More than 90 percent of recent refugees from Middle Eastern nations are on food stamps and nearly 70 percent receive cash assistance, according to government data.
According to Office of Refugee Resettlement (ORR) data highlighted by the immigration subcommittee staff of Sen. Jeff Sessions (R-AL)— chairman of the Subcommittee on Immigration and the National Interest — in FY 2013, 91.4 percent of Middle Eastern refugees (accepted to the U.S. between 2008-2013) received food stamps, 73.1 percent were on Medicaid or Refugee Medical Assistance and 68.3 percent were on cash welfare.
Middle Eastern refugees used a number of other assistance programs at slightly lower rates. For example, 36.7 percent received Temporary Assistance for Needy Families (TANF), 32.1 percent received Supplemental Security Income (SSI), 19.7 percent lived in public housing, 17.3 percent were on General Assistance (GA), and 10.9 percent received Refugee Cash Assistance (RCA).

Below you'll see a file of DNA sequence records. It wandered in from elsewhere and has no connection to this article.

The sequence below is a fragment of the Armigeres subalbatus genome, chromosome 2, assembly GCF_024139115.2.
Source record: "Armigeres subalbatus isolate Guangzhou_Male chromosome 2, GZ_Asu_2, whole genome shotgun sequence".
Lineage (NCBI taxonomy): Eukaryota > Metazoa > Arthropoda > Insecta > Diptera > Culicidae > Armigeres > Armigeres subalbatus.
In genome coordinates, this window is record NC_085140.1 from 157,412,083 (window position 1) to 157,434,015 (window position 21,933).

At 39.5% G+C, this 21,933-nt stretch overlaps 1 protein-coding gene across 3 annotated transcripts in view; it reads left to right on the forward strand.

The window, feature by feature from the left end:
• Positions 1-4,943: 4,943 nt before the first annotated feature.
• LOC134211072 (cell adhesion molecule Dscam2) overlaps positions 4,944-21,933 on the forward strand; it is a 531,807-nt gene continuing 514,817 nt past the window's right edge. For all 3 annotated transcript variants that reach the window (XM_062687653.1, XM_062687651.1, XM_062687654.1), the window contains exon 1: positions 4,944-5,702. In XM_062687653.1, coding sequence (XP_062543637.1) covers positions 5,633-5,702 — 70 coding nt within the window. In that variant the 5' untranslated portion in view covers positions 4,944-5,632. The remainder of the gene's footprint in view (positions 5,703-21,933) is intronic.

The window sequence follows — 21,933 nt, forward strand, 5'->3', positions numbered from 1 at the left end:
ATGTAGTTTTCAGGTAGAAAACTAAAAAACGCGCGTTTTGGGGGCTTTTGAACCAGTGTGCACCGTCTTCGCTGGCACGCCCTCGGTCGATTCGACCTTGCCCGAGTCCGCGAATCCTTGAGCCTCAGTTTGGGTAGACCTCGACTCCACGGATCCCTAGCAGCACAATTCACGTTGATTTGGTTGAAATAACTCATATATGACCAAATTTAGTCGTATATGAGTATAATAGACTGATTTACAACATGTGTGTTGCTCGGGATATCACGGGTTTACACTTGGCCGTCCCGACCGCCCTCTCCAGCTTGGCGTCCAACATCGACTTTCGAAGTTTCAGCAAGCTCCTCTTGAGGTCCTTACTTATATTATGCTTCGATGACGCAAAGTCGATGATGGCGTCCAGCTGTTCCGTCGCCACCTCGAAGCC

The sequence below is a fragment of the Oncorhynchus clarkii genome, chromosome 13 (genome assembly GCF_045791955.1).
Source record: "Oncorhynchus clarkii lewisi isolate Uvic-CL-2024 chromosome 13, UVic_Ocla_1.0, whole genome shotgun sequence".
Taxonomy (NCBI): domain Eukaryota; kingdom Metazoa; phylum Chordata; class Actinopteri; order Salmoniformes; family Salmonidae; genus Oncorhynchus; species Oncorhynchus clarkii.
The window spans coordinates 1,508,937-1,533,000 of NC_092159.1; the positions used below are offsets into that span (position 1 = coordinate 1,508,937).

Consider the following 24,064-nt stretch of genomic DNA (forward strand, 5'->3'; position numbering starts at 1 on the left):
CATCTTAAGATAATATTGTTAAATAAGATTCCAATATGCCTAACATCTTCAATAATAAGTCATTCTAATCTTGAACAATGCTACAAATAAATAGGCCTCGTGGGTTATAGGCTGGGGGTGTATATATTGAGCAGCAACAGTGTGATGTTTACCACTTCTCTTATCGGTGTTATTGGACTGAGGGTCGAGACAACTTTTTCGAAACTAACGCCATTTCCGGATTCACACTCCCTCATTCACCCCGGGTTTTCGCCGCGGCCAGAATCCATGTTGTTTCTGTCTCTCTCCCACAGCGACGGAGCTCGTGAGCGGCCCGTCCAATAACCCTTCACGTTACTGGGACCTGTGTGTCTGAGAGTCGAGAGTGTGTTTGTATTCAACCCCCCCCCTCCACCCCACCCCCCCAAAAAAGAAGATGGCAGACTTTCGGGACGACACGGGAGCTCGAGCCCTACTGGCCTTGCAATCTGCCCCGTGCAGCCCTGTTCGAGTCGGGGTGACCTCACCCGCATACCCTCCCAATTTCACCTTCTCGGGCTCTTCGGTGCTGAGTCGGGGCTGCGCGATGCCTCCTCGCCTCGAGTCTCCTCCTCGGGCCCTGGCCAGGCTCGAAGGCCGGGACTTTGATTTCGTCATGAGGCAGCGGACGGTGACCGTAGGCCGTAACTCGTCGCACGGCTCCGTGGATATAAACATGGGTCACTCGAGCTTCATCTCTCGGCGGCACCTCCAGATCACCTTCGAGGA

The high welfare rates among Middle Eastern refugees comes as the Obama administration considers increasing the number of refugees — who are immediately eligible for public benefits — to the U.S., particularly Syrian refugees.
ORR defines refugees and asylees from the “Middle East” as being from Afghanistan, Iran, Iraq, Jordan, Kuwait, Lebanon, Saudi Arabia, Syria, Turkey, and Yemen…